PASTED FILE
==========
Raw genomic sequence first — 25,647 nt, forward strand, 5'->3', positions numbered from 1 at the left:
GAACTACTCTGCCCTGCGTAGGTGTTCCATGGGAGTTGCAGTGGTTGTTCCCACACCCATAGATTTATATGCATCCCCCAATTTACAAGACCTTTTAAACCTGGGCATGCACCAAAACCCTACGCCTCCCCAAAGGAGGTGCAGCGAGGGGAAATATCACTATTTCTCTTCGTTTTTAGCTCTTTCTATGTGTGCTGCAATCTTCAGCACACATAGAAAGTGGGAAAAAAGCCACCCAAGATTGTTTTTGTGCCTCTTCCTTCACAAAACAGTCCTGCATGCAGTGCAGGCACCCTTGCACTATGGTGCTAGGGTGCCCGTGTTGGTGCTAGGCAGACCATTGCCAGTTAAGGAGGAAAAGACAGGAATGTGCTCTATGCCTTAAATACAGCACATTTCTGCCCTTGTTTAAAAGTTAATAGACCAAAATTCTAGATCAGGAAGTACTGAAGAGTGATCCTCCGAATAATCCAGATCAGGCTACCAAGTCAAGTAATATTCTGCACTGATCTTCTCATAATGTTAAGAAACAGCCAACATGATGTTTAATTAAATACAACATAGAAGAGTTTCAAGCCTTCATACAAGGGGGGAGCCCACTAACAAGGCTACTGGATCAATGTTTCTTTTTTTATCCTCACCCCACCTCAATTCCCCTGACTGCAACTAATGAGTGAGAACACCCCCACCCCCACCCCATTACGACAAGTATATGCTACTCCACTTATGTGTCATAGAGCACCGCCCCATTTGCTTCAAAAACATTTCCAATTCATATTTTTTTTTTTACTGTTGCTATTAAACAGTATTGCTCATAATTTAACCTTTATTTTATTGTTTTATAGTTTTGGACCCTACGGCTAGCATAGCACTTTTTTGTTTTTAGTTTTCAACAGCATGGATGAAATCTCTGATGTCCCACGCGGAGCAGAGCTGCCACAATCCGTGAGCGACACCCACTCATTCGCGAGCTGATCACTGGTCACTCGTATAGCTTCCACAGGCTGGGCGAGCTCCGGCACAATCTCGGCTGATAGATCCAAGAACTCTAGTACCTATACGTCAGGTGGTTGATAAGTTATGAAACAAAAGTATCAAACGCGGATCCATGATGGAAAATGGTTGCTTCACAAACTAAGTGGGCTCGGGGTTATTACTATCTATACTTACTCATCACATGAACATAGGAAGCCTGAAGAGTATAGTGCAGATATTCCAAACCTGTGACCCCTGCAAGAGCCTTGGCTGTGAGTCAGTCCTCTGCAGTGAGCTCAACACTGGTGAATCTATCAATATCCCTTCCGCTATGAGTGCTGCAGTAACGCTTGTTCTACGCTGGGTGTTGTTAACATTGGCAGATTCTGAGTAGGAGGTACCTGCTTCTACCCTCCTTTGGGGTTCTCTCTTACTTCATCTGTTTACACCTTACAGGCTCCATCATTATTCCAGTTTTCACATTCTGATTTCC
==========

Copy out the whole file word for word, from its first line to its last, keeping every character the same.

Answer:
Raw genomic sequence first — 25,647 nt, forward strand, 5'->3', positions numbered from 1 at the left:
GAACTACTCTGCCCTGCGTAGGTGTTCCATGGGAGTTGCAGTGGTTGTTCCCACACCCATAGATTTATATGCATCCCCCAATTTACAAGACCTTTTAAACCTGGGCATGCACCAAAACCCTACGCCTCCCCAAAGGAGGTGCAGCGAGGGGAAATATCACTATTTCTCTTCGTTTTTAGCTCTTTCTATGTGTGCTGCAATCTTCAGCACACATAGAAAGTGGGAAAAAAGCCACCCAAGATTGTTTTTGTGCCTCTTCCTTCACAAAACAGTCCTGCATGCAGTGCAGGCACCCTTGCACTATGGTGCTAGGGTGCCCGTGTTGGTGCTAGGCAGACCATTGCCAGTTAAGGAGGAAAAGACAGGAATGTGCTCTATGCCTTAAATACAGCACATTTCTGCCCTTGTTTAAAAGTTAATAGACCAAAATTCTAGATCAGGAAGTACTGAAGAGTGATCCTCCGAATAATCCAGATCAGGCTACCAAGTCAAGTAATATTCTGCACTGATCTTCTCATAATGTTAAGAAACAGCCAACATGATGTTTAATTAAATACAACATAGAAGAGTTTCAAGCCTTCATACAAGGGGGGAGCCCACTAACAAGGCTACTGGATCAATGTTTCTTTTTTTATCCTCACCCCACCTCAATTCCCCTGACTGCAACTAATGAGTGAGAACACCCCCACCCCCACCCCATTACGACAAGTATATGCTACTCCACTTATGTGTCATAGAGCACCGCCCCATTTGCTTCAAAAACATTTCCAATTCATATTTTTTTTTTTACTGTTGCTATTAAACAGTATTGCTCATAATTTAACCTTTATTTTATTGTTTTATAGTTTTGGACCCTACGGCTAGCATAGCACTTTTTTGTTTTTAGTTTTCAACAGCATGGATGAAATCTCTGATGTCCCACGCGGAGCAGAGCTGCCACAATCCGTGAGCGACACCCACTCATTCGCGAGCTGATCACTGGTCACTCGTATAGCTTCCACAGGCTGGGCGAGCTCCGGCACAATCTCGGCTGATAGATCCAAGAACTCTAGTACCTATACGTCAGGTGGTTGATAAGTTATGAAACAAAAGTATCAAACGCGGATCCATGATGGAAAATGGTTGCTTCACAAACTAAGTGGGCTCGGGGTTATTACTATCTATACTTACTCATCACATGAACATAGGAAGCCTGAAGAGTATAGTGCAGATATTCCAAACCTGTGACCCCTGCAAGAGCCTTGGCTGTGAGTCAGTCCTCTGCAGTGAGCTCAACACTGGTGAATCTATCAATATCCCTTCCGCTATGAGTGCTGCAGTAACGCTTGTTCTACGCTGGGTGTTGTTAACATTGGCAGATTCTGAGTAGGAGGTACCTGCTTCTACCCTCCTTTGGGGTTCTCTCTTACTTCATCTGTTTACACCTTACAGGCTCCATCATTATTCCAGTTTTCACATTCTGATTTCC